Click here for more information on staff rides and to see what campaigns we have studied in the past, and watch this video of Dr. Cohen discussing what a Staff Ride is all about:
The Phillip Merrill Center for Strategic Studies conducts workshops and seminars for scholars, teachers and practitioners in the security studies field.
Strategic Studies Program Learning Goals and Objectives
Entering Class 2016-2017
Students must take the equivalent of 16 non-language courses (64 credits) in order to graduate. Those students who are approved for dual degree or advanced standing may only need to take 12 courses (48 credits) or 14 courses (56 credits) as approved by Academic Affairs.
Students concentrating in Strategic Studies (STRAT) must take a minimum of 5 courses (20 credits) within this program-including those that are cross-listed with STRAT. One of those courses must be Strategy and Policy (SA.660.740) and must be taken in their first semester. Students must receive a B- or better in Strategy and Policy in order to meet the concentration requirement.
Students must complete 4 courses within this program.
· Macroeconomics (prerequisite or concurrent Microeconomics)
· International Trade Theory (prerequisite Microeconomics)
· International Monetary Theory (prerequisite Macroeconomics)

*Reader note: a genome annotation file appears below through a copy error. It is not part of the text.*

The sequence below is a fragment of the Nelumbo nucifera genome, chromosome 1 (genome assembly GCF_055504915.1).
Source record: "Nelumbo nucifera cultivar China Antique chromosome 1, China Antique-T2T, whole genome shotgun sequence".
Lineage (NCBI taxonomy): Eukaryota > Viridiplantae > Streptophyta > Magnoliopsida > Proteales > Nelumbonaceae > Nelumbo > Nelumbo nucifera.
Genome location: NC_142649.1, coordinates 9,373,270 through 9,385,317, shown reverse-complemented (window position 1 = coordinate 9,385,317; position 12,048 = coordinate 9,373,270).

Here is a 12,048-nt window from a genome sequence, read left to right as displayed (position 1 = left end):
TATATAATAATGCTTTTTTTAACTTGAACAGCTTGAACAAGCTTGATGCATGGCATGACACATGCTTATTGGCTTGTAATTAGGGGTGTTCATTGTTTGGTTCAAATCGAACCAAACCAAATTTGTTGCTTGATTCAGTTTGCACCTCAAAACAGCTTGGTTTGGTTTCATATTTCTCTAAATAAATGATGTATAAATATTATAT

Eligible students who pass the waiver exams in these subjects or who pass Microeconomics in Pre-Term must replace those courses with alternate economics courses. Many students choose to pursue an International Economics Specialization in one of four areas of economics and therefore use electives to meet these requirements. Students may also choose to specialize in Emerging Markets.
Students must receive a 2.67 average in the 4 required economics courses or they must retake a course(s) until a 2.67 average is obtained. If any of the 4 courses are achieved by passing a waiver exam or during Pre-Term, the student must substitute an economics elective course(s) in place of the waived course(s) in order to fulfill the economics requirement above. In this case, the school will use the highest economics program elective course grade(s) to compute this average if a student is replacing one or more of the 4 required courses of Microeconomics, Macroeconomics, International Trade Theory or International Monetary Theory.
Students must complete one course from the list below.
Students may not double-count a Quantitative Reasoning requirement as one of the four required International Economics courses and vice-versa. Eligible students who pass the statistics waiver exam or pass the statistics course in Pre-Term are still required to take an alternate Quantitative Reasoning course from the list above.